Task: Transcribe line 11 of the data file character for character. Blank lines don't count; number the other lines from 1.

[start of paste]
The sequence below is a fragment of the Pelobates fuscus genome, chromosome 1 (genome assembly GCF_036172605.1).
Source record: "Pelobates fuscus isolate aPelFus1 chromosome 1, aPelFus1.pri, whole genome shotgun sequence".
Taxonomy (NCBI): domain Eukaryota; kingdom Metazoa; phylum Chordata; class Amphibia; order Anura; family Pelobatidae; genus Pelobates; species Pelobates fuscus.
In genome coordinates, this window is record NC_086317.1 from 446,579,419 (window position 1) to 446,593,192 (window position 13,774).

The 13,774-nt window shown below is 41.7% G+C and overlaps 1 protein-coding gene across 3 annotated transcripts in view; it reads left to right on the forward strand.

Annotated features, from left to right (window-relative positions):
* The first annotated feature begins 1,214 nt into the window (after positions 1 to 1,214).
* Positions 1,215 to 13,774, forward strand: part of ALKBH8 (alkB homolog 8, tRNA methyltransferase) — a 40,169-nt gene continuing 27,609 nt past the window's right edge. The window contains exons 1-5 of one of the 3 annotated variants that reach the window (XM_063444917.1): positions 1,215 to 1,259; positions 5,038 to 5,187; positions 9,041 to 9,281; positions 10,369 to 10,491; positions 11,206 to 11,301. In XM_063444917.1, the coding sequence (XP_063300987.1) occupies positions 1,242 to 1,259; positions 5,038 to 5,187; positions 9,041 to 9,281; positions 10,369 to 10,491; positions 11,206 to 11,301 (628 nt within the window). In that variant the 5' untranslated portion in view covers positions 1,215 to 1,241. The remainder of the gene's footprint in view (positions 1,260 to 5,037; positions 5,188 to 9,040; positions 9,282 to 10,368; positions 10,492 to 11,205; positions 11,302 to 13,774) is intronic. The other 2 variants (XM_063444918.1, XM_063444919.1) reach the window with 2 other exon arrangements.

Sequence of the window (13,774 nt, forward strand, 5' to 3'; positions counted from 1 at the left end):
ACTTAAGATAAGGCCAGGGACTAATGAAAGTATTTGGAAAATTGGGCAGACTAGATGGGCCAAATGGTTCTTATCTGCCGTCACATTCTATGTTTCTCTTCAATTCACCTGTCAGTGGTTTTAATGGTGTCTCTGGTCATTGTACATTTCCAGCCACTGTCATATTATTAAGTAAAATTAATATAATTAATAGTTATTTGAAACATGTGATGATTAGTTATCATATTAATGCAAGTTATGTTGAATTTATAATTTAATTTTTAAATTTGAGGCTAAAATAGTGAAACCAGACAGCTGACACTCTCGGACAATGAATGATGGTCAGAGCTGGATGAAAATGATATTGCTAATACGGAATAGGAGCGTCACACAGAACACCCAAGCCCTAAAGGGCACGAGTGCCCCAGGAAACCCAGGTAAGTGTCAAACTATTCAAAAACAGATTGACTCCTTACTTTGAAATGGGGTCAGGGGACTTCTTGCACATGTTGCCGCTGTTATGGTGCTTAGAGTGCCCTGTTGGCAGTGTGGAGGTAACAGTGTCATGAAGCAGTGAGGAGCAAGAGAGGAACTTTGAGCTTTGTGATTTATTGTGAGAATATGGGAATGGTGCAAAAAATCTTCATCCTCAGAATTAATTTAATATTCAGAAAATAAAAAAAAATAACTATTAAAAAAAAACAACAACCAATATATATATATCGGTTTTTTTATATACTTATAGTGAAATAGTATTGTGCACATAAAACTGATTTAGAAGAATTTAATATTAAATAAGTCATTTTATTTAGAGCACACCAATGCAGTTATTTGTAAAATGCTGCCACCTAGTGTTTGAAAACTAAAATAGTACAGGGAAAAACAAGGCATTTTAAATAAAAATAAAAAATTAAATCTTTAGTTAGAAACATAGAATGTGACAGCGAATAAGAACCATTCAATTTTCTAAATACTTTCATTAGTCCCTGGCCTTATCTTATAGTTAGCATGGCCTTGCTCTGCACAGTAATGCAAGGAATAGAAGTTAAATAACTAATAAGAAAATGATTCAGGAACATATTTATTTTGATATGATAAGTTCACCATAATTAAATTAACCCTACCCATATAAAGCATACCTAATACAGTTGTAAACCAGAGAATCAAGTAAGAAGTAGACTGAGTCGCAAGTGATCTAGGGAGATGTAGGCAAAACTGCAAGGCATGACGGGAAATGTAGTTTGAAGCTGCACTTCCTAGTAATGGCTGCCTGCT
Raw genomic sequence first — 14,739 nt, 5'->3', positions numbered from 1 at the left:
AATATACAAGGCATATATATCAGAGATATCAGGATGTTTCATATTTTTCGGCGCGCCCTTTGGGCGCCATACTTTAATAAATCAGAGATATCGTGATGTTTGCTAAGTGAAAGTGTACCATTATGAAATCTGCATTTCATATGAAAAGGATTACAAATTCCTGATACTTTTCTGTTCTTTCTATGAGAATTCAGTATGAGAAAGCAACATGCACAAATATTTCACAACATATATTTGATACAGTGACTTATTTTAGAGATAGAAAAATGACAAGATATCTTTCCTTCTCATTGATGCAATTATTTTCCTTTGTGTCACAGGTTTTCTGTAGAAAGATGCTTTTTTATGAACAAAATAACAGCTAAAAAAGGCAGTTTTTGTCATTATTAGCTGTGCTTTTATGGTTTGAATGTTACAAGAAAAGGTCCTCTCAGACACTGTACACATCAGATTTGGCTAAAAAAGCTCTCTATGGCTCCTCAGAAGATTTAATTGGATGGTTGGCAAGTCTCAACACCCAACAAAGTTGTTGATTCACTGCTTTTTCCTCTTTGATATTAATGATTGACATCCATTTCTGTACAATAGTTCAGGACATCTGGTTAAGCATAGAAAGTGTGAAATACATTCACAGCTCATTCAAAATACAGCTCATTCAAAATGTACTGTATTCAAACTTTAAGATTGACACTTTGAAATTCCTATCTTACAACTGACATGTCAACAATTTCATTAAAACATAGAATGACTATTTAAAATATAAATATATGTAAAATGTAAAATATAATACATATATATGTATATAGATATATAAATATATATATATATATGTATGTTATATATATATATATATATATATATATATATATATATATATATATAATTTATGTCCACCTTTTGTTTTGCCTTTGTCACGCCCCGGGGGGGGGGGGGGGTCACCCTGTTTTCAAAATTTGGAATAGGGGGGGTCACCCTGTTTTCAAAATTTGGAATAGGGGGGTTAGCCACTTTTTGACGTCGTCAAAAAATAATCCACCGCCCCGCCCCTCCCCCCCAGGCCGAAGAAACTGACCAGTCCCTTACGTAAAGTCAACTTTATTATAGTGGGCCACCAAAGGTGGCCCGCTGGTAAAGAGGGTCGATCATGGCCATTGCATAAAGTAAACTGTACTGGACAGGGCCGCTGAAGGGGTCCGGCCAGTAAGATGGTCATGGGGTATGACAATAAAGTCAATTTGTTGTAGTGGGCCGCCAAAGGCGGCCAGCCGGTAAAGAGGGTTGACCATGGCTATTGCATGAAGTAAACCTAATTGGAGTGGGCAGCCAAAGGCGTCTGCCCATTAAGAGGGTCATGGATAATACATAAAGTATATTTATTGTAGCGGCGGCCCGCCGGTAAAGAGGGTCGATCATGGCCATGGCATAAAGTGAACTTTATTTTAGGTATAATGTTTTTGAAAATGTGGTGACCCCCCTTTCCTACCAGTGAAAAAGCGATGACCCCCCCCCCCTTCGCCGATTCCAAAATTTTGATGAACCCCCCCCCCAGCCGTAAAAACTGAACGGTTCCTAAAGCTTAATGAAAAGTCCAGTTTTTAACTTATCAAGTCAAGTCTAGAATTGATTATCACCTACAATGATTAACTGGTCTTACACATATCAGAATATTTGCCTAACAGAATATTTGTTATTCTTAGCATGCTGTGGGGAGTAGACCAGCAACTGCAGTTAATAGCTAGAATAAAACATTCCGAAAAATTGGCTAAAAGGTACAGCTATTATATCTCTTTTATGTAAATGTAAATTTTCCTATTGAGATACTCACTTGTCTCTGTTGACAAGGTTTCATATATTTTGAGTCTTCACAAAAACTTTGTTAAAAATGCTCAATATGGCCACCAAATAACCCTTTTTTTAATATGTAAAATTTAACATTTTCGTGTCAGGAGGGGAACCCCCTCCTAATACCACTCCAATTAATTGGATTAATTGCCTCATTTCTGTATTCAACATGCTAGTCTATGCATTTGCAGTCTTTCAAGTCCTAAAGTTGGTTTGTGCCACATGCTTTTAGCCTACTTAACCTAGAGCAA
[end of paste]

Raw genomic sequence first — 14,739 nt, 5'->3', positions numbered from 1 at the left: